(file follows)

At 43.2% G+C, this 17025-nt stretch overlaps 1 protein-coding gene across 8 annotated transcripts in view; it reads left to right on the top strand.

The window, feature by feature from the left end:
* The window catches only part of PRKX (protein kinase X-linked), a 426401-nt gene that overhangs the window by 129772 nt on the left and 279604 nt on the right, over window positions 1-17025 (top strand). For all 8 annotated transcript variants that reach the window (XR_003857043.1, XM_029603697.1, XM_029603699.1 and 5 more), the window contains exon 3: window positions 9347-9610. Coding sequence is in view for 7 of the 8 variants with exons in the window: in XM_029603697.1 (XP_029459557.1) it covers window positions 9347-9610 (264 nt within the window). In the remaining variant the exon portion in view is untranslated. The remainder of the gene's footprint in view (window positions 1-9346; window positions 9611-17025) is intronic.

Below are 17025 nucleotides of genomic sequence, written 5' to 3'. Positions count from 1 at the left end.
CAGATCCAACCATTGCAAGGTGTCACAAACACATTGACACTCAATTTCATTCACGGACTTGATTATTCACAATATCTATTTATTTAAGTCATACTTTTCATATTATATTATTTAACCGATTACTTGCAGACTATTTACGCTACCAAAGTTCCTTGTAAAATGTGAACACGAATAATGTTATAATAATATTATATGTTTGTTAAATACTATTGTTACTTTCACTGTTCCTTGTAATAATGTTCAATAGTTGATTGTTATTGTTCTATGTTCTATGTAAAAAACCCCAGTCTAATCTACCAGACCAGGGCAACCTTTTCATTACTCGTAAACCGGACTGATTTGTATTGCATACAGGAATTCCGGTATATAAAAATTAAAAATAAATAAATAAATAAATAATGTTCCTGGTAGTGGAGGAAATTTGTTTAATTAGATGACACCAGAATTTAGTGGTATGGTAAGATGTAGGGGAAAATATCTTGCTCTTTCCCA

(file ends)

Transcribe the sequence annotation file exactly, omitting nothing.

At 43.2% G+C, this 17025-nt stretch overlaps 1 protein-coding gene across 8 annotated transcripts in view; it reads left to right on the top strand.

The window, feature by feature from the left end:
* The window catches only part of PRKX (protein kinase X-linked), a 426401-nt gene that overhangs the window by 129772 nt on the left and 279604 nt on the right, over window positions 1-17025 (top strand). For all 8 annotated transcript variants that reach the window (XR_003857043.1, XM_029603697.1, XM_029603699.1 and 5 more), the window contains exon 3: window positions 9347-9610. Coding sequence is in view for 7 of the 8 variants with exons in the window: in XM_029603697.1 (XP_029459557.1) it covers window positions 9347-9610 (264 nt within the window). In the remaining variant the exon portion in view is untranslated. The remainder of the gene's footprint in view (window positions 1-9346; window positions 9611-17025) is intronic.

Below are 17025 nucleotides of genomic sequence, written 5' to 3'. Positions count from 1 at the left end.
CAGATCCAACCATTGCAAGGTGTCACAAACACATTGACACTCAATTTCATTCACGGACTTGATTATTCACAATATCTATTTATTTAAGTCATACTTTTCATATTATATTATTTAACCGATTACTTGCAGACTATTTACGCTACCAAAGTTCCTTGTAAAATGTGAACACGAATAATGTTATAATAATATTATATGTTTGTTAAATACTATTGTTACTTTCACTGTTCCTTGTAATAATGTTCAATAGTTGATTGTTATTGTTCTATGTTCTATGTAAAAAACCCCAGTCTAATCTACCAGACCAGGGCAACCTTTTCATTACTCGTAAACCGGACTGATTTGTATTGCATACAGGAATTCCGGTATATAAAAATTAAAAATAAATAAATAAATAAATAATGTTCCTGGTAGTGGAGGAAATTTGTTTAATTAGATGACACCAGAATTTAGTGGTATGGTAAGATGTAGGGGAAAATATCTTGCTCTTTCCCA